The group is still pursuing its campaign of terror in many parts of Iraq. Attacks and bombings continue to occur throughout the country, and remnants of IS still hold territory in remote and rural areas.
On Saturday, five fishermen were slaughtered in the Thirthar Lake district west of the Iraqi capital Baghdad by IS terrorist two days after the group killed six men who were trekking in the desert during the mushroom-picking season.
In both attacks the victims were Shia Muslims who were specifically targeted as part of a renewed IS tactic to reignite the sectarian tensions in Iraq that killed hundreds of thousands of people in the civil struggle that erupted after the US-led invasion of Iraq in 2003.
Despite efforts by the Iraqi government to crack down on the group and prosecute its members, more than two years after Baghdad declared victory over IS many of its former supporters are believed to be free, and many Iraqis fear they might attempt a comeback.
Security experts have also warned that a resurgent IS could target European cities for terror attacks using returning militants to carry out the assaults.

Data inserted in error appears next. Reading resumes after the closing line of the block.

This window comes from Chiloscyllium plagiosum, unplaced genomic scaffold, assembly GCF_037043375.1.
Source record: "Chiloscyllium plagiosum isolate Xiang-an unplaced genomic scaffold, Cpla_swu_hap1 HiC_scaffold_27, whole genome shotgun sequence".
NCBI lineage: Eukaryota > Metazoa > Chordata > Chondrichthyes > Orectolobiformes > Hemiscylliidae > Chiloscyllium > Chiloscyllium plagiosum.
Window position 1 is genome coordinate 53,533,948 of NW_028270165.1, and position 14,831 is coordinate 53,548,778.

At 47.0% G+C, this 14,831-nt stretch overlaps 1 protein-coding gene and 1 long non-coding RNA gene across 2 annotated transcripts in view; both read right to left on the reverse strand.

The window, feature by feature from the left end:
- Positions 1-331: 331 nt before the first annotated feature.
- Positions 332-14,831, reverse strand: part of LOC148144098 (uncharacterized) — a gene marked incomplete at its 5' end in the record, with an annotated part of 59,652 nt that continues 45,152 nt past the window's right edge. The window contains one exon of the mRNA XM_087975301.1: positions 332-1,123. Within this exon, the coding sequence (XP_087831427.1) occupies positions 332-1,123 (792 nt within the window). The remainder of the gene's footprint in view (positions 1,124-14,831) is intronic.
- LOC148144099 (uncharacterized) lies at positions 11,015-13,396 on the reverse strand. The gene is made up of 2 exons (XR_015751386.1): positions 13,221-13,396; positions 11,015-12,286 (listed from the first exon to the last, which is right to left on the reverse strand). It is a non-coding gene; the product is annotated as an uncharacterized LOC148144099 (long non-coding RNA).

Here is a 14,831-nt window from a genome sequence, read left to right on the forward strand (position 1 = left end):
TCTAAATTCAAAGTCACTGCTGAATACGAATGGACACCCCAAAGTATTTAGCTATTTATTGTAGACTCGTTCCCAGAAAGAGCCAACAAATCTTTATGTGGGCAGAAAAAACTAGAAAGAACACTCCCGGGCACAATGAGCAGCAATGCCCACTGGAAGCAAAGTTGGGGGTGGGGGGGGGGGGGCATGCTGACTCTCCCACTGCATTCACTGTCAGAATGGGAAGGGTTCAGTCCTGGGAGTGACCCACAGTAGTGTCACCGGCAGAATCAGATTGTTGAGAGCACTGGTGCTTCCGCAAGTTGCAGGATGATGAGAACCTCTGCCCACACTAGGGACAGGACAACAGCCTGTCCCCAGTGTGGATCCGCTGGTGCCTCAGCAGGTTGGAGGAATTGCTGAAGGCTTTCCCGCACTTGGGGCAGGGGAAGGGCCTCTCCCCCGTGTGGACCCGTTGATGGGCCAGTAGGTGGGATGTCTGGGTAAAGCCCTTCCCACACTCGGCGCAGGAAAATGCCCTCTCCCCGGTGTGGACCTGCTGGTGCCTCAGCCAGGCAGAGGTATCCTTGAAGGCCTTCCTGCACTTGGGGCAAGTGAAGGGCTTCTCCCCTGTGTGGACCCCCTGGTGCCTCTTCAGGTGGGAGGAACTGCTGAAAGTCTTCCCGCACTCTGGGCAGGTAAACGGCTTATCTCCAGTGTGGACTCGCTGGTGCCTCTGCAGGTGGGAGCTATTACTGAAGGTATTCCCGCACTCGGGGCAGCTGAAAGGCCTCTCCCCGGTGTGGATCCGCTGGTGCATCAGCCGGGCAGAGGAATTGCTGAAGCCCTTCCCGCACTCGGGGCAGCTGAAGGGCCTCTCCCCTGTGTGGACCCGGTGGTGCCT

Any impunity for IS terrorists for their crimes and abuses is a serious problem for justice and accountability in Iraq and Syria and for broader efforts at combatting international terrorism.
Though some governments claim they are exploring ways to retrieve their nationals and probe their cases, their efforts are falling short of providing concrete and practical measures to punish the perpetrators of crimes and provide justice for IS victims.
Some of these countries consider travelling to IS-held territory not to be a crime in itself, saying that it is not illegal to marry an IS fighter either. They also claim that finding evidence for serious crimes perpetrated by terrorists can be difficult.
In order to confront the array of legal, political, diplomatic and security issues that are hampering efforts to deal with the seriousness of these crimes, the world should unite to deal with the problem as a global crisis.
The answer to this question will determine the future of global counter-terrorism strategies in view of conflicting national priorities in the aftermath of the military successes to drive IS from key cities in Iraq and Syria.